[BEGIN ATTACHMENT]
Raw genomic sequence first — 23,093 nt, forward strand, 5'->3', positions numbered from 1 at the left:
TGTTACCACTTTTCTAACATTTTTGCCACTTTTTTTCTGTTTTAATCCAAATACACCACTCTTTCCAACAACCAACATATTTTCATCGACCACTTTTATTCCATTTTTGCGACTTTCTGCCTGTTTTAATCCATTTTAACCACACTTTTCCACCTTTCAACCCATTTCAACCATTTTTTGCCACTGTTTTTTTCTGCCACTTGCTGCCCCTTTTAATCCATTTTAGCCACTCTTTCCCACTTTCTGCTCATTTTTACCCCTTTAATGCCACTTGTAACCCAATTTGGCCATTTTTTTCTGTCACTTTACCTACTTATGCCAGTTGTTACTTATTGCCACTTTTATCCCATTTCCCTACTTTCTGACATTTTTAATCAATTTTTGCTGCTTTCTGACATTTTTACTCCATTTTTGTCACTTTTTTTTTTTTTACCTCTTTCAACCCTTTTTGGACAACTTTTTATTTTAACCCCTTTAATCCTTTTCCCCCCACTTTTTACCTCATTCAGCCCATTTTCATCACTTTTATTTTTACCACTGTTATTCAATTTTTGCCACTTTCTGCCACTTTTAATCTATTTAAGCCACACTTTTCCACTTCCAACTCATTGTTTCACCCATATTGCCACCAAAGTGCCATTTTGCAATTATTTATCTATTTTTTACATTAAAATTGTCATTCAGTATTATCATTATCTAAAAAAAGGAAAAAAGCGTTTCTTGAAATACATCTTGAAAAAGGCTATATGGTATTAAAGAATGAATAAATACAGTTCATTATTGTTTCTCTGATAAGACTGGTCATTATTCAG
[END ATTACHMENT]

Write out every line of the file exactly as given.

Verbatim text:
Raw genomic sequence first — 23,093 nt, forward strand, 5'->3', positions numbered from 1 at the left:
TGTTACCACTTTTCTAACATTTTTGCCACTTTTTTTCTGTTTTAATCCAAATACACCACTCTTTCCAACAACCAACATATTTTCATCGACCACTTTTATTCCATTTTTGCGACTTTCTGCCTGTTTTAATCCATTTTAACCACACTTTTCCACCTTTCAACCCATTTCAACCATTTTTTGCCACTGTTTTTTTCTGCCACTTGCTGCCCCTTTTAATCCATTTTAGCCACTCTTTCCCACTTTCTGCTCATTTTTACCCCTTTAATGCCACTTGTAACCCAATTTGGCCATTTTTTTCTGTCACTTTACCTACTTATGCCAGTTGTTACTTATTGCCACTTTTATCCCATTTCCCTACTTTCTGACATTTTTAATCAATTTTTGCTGCTTTCTGACATTTTTACTCCATTTTTGTCACTTTTTTTTTTTTTACCTCTTTCAACCCTTTTTGGACAACTTTTTATTTTAACCCCTTTAATCCTTTTCCCCCCACTTTTTACCTCATTCAGCCCATTTTCATCACTTTTATTTTTACCACTGTTATTCAATTTTTGCCACTTTCTGCCACTTTTAATCTATTTAAGCCACACTTTTCCACTTCCAACTCATTGTTTCACCCATATTGCCACCAAAGTGCCATTTTGCAATTATTTATCTATTTTTTACATTAAAATTGTCATTCAGTATTATCATTATCTAAAAAAAGGAAAAAAGCGTTTCTTGAAATACATCTTGAAAAAGGCTATATGGTATTAAAGAATGAATAAATACAGTTCATTATTGTTTCTCTGATAAGACTGGTCATTATTCAG